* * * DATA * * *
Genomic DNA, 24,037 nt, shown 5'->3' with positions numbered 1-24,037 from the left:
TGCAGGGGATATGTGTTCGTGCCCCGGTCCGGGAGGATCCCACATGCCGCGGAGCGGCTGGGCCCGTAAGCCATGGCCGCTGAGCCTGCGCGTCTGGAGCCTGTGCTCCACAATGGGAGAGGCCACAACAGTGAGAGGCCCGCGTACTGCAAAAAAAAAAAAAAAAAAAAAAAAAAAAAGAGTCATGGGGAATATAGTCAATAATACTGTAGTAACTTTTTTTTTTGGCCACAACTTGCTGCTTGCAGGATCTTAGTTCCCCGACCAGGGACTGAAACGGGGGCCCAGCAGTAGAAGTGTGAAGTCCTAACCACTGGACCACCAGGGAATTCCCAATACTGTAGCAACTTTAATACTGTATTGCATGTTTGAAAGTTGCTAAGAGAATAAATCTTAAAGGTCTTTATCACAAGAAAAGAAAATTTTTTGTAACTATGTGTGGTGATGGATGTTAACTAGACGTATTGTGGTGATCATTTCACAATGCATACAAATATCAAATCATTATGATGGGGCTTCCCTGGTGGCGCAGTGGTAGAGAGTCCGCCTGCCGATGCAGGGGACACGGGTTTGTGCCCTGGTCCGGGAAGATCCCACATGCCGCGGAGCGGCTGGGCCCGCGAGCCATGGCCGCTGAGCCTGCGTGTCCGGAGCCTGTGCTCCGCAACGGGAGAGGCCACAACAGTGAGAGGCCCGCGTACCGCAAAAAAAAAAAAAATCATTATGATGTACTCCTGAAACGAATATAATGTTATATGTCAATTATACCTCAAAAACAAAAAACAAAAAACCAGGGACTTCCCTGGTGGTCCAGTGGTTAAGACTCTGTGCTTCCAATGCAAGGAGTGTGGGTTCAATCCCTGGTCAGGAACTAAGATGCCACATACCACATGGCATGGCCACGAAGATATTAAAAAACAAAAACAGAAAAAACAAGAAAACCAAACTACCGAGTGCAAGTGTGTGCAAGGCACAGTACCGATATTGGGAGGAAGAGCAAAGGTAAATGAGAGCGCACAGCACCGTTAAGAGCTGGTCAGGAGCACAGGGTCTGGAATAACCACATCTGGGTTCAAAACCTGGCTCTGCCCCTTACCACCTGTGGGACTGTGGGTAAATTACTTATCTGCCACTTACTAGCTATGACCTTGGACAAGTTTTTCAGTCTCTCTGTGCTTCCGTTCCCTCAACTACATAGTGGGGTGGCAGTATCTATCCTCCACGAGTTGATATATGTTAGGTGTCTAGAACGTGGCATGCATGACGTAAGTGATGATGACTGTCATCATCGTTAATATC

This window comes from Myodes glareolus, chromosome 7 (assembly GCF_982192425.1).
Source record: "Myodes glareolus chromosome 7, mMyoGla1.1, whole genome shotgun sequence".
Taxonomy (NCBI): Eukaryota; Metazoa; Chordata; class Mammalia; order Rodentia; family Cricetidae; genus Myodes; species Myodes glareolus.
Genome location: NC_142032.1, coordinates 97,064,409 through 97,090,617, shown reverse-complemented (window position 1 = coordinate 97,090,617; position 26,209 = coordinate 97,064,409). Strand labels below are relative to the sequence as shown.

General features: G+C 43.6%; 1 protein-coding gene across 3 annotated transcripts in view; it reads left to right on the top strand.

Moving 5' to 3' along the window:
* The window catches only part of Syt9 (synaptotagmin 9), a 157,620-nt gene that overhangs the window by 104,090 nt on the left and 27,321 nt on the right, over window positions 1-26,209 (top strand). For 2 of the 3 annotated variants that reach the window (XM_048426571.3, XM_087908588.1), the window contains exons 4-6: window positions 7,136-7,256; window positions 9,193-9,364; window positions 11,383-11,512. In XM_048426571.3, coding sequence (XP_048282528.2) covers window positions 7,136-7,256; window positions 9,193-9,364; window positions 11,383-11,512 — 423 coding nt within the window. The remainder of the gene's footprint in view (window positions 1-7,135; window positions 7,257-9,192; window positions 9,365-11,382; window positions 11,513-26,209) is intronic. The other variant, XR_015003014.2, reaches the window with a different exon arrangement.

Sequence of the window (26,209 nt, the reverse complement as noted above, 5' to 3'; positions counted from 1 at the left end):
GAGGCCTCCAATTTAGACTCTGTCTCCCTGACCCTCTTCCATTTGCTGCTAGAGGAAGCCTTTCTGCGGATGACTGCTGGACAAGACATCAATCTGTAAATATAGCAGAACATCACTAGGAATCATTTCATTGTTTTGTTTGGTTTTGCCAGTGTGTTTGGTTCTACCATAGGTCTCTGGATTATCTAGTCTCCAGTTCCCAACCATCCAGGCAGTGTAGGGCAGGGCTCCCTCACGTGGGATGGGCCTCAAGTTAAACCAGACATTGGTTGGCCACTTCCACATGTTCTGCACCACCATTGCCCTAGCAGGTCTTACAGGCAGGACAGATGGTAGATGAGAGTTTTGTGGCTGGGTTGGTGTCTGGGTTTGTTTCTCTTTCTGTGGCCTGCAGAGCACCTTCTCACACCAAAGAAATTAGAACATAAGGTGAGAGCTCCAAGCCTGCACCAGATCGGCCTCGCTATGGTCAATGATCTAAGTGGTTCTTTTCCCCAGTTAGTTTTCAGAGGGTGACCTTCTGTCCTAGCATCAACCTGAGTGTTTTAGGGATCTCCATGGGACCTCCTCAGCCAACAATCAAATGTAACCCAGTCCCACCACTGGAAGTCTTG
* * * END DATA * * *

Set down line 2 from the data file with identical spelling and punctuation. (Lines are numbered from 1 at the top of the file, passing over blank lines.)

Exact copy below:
TGCAGGGGATATGTGTTCGTGCCCCGGTCCGGGAGGATCCCACATGCCGCGGAGCGGCTGGGCCCGTAAGCCATGGCCGCTGAGCCTGCGCGTCTGGAGCCTGTGCTCCACAATGGGAGAGGCCACAACAGTGAGAGGCCCGCGTACTGCAAAAAAAAAAAAAAAAAAAAAAAAAAAAAGAGTCATGGGGAATATAGTCAATAATACTGTAGTAACTTTTTTTTTTGGCCACAACTTGCTGCTTGCAGGATCTTAGTTCCCCGACCAGGGACTGAAACGGGGGCCCAGCAGTAGAAGTGTGAAGTCCTAACCACTGGACCACCAGGGAATTCCCAATACTGTAGCAACTTTAATACTGTATTGCATGTTTGAAAGTTGCTAAGAGAATAAATCTTAAAGGTCTTTATCACAAGAAAAGAAAATTTTTTGTAACTATGTGTGGTGATGGATGTTAACTAGACGTATTGTGGTGATCATTTCACAATGCATACAAATATCAAATCATTATGATGGGGCTTCCCTGGTGGCGCAGTGGTAGAGAGTCCGCCTGCCGATGCAGGGGACACGGGTTTGTGCCCTGGTCCGGGAAGATCCCACATGCCGCGGAGCGGCTGGGCCCGCGAGCCATGGCCGCTGAGCCTGCGTGTCCGGAGCCTGTGCTCCGCAACGGGAGAGGCCACAACAGTGAGAGGCCCGCGTACCGCAAAAAAAAAAAAAATCATTATGATGTACTCCTGAAACGAATATAATGTTATATGTCAATTATACCTCAAAAACAAAAAACAAAAAACCAGGGACTTCCCTGGTGGTCCAGTGGTTAAGACTCTGTGCTTCCAATGCAAGGAGTGTGGGTTCAATCCCTGGTCAGGAACTAAGATGCCACATACCACATGGCATGGCCACGAAGATATTAAAAAACAAAAACAGAAAAAACAAGAAAACCAAACTACCGAGTGCAAGTGTGTGCAAGGCACAGTACCGATATTGGGAGGAAGAGCAAAGGTAAATGAGAGCGCACAGCACCGTTAAGAGCTGGTCAGGAGCACAGGGTCTGGAATAACCACATCTGGGTTCAAAACCTGGCTCTGCCCCTTACCACCTGTGGGACTGTGGGTAAATTACTTATCTGCCACTTACTAGCTATGACCTTGGACAAGTTTTTCAGTCTCTCTGTGCTTCCGTTCCCTCAACTACATAGTGGGGTGGCAGTATCTATCCTCCACGAGTTGATATATGTTAGGTGTCTAGAACGTGGCATGCATGACGTAAGTGATGATGACTGTCATCATCGTTAATATC